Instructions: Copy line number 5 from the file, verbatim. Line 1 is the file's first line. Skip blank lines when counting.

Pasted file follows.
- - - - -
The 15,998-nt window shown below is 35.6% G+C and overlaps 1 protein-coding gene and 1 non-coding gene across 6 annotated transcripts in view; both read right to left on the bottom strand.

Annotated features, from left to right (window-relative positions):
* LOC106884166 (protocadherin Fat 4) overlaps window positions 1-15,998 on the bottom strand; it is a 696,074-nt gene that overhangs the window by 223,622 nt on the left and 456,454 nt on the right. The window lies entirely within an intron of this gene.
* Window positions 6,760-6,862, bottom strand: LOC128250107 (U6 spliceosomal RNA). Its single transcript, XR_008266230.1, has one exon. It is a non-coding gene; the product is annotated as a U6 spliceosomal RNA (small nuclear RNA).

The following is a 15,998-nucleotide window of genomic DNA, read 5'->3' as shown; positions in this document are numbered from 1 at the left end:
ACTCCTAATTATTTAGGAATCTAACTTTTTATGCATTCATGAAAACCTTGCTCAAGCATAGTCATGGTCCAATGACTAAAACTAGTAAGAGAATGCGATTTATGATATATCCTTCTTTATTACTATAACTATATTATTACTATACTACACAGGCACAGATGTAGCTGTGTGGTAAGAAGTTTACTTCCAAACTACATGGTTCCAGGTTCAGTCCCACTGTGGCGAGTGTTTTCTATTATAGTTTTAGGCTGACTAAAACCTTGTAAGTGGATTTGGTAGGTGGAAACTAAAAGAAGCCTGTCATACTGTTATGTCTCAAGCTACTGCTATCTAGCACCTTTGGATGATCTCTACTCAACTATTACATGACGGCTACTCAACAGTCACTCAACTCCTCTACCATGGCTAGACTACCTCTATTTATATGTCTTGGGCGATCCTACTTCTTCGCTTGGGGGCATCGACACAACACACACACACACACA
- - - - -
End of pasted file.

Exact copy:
The following is a 15,998-nucleotide window of genomic DNA, read 5'->3' as shown; positions in this document are numbered from 1 at the left end: